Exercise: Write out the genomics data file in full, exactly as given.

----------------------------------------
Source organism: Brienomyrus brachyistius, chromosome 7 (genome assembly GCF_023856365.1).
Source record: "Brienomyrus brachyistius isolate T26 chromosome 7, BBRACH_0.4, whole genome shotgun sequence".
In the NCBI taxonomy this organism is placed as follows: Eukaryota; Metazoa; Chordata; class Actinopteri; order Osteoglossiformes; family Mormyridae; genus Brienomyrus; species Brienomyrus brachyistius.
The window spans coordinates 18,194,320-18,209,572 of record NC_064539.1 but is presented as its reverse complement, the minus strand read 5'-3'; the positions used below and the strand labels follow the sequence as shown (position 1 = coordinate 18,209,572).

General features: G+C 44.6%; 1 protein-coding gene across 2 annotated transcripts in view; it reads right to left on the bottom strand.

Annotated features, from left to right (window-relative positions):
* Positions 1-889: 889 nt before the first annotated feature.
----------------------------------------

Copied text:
Source organism: Brienomyrus brachyistius, chromosome 7 (genome assembly GCF_023856365.1).
Source record: "Brienomyrus brachyistius isolate T26 chromosome 7, BBRACH_0.4, whole genome shotgun sequence".
In the NCBI taxonomy this organism is placed as follows: Eukaryota; Metazoa; Chordata; class Actinopteri; order Osteoglossiformes; family Mormyridae; genus Brienomyrus; species Brienomyrus brachyistius.
The window spans coordinates 18,194,320-18,209,572 of record NC_064539.1 but is presented as its reverse complement, the minus strand read 5'-3'; the positions used below and the strand labels follow the sequence as shown (position 1 = coordinate 18,209,572).

General features: G+C 44.6%; 1 protein-coding gene across 2 annotated transcripts in view; it reads right to left on the bottom strand.

Annotated features, from left to right (window-relative positions):
* Positions 1-889: 889 nt before the first annotated feature.